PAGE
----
However, during his tenure in Tampa, Williams was only paid $120,000 a year—far and away the lowest salary for a starting quarterback in the league, and behind 12 backups. After the 1982 season, Williams asked for a $600,000 contract. Bucs owner Hugh Culverhouse refused to budge from his initial offer of $400,000 despite protests from coach John McKay. While Culverhouse's offer was still more than triple Williams' previous salary, he would have still been among the lowest-paid starters in the league. Feeling that Culverhouse wasn't paying him what a starter should earn, Williams bolted to the upstart United States Football League. The next year the Bucs went 2-14, and they would not make the playoffs again for 14 years until after the 1997 season, and lost ten games in every season but one in that stretch. Many Bucs fans blame Culverhouse's refusal to bend in the negotiations with Williams as a major factor. Culverhouse's willingness to let Williams get away over such a relatively small amount of money was seen as particularly insensitive, coming only months after Williams' wife Janice died of a brain tumor.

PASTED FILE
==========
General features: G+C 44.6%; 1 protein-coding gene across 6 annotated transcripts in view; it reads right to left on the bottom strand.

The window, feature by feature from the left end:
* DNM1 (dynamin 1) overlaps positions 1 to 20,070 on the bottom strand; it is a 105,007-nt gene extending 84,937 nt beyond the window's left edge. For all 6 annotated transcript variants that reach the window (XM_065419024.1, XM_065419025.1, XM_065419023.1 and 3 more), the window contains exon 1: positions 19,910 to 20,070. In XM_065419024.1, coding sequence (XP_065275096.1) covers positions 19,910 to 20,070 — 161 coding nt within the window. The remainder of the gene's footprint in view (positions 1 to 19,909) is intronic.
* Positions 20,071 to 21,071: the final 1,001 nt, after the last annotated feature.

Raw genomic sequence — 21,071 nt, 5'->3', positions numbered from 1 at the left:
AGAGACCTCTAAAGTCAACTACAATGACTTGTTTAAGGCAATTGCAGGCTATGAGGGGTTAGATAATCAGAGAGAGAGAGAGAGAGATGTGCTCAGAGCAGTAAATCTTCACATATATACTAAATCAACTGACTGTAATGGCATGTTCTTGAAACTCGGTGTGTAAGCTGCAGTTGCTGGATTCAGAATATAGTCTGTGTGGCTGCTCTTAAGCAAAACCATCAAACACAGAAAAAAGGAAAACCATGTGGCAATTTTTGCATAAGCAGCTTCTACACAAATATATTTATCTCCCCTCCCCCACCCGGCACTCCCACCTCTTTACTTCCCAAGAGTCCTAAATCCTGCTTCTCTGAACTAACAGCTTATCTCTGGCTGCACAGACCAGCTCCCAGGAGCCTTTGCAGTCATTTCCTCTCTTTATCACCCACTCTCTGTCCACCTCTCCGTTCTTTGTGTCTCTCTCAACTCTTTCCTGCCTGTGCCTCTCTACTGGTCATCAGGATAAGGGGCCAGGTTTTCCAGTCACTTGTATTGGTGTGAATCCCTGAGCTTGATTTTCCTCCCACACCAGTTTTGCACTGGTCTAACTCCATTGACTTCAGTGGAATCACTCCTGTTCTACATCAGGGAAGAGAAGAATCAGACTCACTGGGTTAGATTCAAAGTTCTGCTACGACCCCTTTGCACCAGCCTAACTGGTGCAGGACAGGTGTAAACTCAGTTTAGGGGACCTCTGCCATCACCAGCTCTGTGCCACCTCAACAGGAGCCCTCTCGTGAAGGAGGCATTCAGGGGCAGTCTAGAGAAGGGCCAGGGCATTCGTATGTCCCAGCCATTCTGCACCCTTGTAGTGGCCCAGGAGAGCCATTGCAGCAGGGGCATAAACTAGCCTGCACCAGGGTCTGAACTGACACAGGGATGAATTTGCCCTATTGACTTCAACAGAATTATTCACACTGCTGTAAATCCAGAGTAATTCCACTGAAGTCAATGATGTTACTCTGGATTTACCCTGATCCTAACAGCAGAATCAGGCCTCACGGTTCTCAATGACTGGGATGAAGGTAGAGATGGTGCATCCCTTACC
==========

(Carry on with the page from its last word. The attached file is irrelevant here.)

After leaving the NFL, Williams signed with one of the USFL's expansion teams, the Oklahoma Outlaws. He would lead his team in passing completing 261 out of 528 passes for 3,084 yards and threw 15 touchdowns, yet he also threw 21 interceptions, ending up with a passer rating of 60.5, during his team's dismal 6-12 season. In 1985, when his team moved to Arizona and fused with the Arizona Wranglers to become the Arizona Outlaws, Williams showed some improvement, completing 271 out of 509 passes for 3,673 yards with 21 touchdowns and 17 interceptions, ending up with a 76.4 passer rating. However, his Outlaws' just missed the playoffs with an 8-10 record.